Andrew Taylor oversaw the home draw with Burton, then Krisjaan Speakman arrived as Sporting Director, having had an impressive time in that sort of role at Birmingham, and giving us a hint as to the nature of our next “manager.” Within days, Lee Johnson slotted in as Head Coach, but not in time to have any influence on the home defeat by bottom club Wigan. According to the man himself, Stewart Donald had been at the heart of the discussions, which made us think that something else was in the offing and that something depended upon us having a proper, forward-thinking structure in place. Then came a knockout win in the EFL Trophy at Oldham, and that game at Lincoln, where we ditched the wingbacks, brought back pace in Diamond and guile in McGeady, and smashed the Imps all over the shop. Right, we thought, here we go – but we didn’t. The game against Wimbledon was played in the shadow of several players testing positive for Covid and the team selection being seriously affected. In hindsight, it should never have been played, and ended the year with no more games.

With McGeadygate now a year old, the man himself gave his version of events, which was that he had no idea what he’d done wrong, but that Parky obviously didn’t fancy him and that he’d recognised in a matter of days that Parky wasn’t the man for the job. That’s that sorted, then.

Christmas Eve did bring some positive new, the timing of which had more than a hint of clever PR about it. It was announced that Kyril Louis Dreyfus, whose dad used to own Marseille and who is ridiculously rich as well as only 23, was taking the majority shareholding. As it had been several months in the making, it was entirely possible the young Monsieur Dreyfus had made some demands as to the structure of the club regarding the positions of Sporting Director and Head Coach. That deal has been agreed with the club, and is now with the EFL for ratification, which all sounds brilliant, as do the quotes from the garcon himself. Mind, Billy Fizz still claims, Trump-style, to be in for buying us, as well as offering to box four fans for charity. You have to admit he’s tenacious, and on the one hand, given what’s happened to our club over recent times, he’d be a perfect fit. On the other hand, dinnet. Just dinnet.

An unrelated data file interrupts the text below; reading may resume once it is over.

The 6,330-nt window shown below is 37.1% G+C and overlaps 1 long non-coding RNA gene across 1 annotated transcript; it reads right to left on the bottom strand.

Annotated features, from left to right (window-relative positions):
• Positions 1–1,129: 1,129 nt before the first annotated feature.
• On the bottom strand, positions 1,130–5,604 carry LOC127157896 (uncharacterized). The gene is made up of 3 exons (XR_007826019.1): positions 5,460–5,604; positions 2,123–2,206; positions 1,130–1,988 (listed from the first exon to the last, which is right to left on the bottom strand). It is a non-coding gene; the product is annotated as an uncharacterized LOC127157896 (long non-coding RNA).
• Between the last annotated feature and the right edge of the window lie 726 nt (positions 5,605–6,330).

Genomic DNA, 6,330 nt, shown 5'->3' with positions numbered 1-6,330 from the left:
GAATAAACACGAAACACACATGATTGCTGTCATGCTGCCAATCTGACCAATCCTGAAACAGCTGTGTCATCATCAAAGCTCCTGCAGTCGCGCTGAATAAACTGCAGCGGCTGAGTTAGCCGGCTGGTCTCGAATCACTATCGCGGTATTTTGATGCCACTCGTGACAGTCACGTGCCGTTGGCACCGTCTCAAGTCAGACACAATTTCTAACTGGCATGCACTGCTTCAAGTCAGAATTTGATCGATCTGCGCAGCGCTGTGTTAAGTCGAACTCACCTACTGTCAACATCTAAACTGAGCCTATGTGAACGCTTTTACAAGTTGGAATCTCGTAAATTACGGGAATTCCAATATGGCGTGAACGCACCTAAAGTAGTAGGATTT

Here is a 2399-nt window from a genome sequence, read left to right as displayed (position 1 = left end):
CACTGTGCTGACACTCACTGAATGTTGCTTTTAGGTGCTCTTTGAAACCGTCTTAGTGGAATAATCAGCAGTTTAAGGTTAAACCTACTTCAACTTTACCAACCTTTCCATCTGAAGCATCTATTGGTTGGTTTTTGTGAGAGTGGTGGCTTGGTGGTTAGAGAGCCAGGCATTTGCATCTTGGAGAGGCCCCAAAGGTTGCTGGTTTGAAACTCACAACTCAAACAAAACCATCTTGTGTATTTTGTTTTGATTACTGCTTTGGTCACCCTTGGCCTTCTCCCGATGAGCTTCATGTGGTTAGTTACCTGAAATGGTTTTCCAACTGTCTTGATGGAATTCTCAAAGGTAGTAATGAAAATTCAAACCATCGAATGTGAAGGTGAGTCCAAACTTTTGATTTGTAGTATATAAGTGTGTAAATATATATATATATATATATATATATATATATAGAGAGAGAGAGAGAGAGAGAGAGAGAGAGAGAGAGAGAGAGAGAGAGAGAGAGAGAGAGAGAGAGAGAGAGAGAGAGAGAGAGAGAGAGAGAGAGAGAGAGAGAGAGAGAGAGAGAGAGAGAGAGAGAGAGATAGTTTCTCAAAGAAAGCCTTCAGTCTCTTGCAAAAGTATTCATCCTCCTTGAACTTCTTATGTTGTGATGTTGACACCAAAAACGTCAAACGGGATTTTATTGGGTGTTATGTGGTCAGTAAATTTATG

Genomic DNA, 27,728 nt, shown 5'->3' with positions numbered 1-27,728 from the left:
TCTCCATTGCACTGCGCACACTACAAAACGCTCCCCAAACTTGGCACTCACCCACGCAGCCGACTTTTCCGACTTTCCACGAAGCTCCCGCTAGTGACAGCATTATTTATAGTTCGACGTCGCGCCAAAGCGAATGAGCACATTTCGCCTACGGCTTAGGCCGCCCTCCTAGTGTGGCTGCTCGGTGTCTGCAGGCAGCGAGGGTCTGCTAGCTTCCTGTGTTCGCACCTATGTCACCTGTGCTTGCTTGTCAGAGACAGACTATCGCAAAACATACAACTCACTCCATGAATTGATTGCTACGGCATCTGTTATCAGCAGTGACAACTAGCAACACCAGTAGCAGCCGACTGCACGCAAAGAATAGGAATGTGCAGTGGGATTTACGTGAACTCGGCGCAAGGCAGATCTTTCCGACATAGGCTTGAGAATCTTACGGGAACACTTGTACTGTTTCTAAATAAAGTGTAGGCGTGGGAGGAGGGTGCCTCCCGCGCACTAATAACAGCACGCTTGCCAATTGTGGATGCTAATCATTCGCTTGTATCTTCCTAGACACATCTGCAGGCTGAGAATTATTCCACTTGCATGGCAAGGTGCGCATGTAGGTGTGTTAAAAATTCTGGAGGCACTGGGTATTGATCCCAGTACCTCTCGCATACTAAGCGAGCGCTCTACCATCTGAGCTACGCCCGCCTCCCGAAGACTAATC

The last real action of the year came on December 30th, when Lee Johnson brought in Jamie McAllister as assistant head coach, which was no real surprise as the pair had worked together at Bristol City. Another piece of the jigsaw falls into place.

Anyway, 2021 is almost here. We have a new structure in place, deed rich new owners (please, let this one go through, EFL), and the very, very slight chance that we might be able to attend some games some time before 2022.

We’ve seen enough televised games to know that what we need to get back to the Premier League are man-buns and socks that go over the knees, and also to know that televised games are in no way an acceptable substitute for actually being there. Even by Sunderland standards, it’s been a pretty mad year - probably the weirdest that football in this country has known. We’ve realised that certain things previously deemed “essential” are anything but, while other things that were previously considered irrelevant or meaningless are the exact opposite. We’ve realised, thanks to the swimming-baths sound of the televised version, that managers, coaches, and sundry other backroom staff shout just as much absolute tosh as us fans. We’ve realised that our football family is a very real thing, that we benefit hugely from time spent with that football family in the environment that we’ve grown to take for granted, and that other members of that football family feel the same about us.